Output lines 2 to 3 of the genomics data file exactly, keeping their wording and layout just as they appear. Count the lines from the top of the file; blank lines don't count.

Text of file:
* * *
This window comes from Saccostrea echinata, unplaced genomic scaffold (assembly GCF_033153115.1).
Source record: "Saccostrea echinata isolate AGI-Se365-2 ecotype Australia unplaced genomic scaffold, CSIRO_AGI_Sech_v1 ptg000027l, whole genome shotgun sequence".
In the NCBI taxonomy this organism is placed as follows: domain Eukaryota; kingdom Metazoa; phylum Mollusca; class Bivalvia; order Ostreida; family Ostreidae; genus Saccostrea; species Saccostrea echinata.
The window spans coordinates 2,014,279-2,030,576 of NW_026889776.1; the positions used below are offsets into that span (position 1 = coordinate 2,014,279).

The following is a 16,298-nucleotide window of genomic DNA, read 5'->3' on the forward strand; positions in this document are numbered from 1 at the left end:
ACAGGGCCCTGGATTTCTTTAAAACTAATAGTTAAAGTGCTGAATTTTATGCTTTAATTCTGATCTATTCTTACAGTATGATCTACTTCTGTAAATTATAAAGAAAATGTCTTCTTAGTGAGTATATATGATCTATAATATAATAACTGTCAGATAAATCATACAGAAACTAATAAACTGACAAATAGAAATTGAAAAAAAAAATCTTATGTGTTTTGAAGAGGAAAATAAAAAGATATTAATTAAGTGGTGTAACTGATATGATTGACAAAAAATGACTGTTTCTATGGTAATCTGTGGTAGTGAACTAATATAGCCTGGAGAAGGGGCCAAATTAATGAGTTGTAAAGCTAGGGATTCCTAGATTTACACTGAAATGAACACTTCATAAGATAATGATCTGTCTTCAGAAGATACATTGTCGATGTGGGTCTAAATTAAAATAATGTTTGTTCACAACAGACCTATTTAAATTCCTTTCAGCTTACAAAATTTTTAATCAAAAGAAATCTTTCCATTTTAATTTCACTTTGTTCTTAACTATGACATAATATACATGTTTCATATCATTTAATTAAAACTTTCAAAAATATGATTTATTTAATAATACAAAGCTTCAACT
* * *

Source record: "Saccostrea echinata isolate AGI-Se365-2 ecotype Australia unplaced genomic scaffold, CSIRO_AGI_Sech_v1 ptg000027l, whole genome shotgun sequence".
In the NCBI taxonomy this organism is placed as follows: domain Eukaryota; kingdom Metazoa; phylum Mollusca; class Bivalvia; order Ostreida; family Ostreidae; genus Saccostrea; species Saccostrea echinata.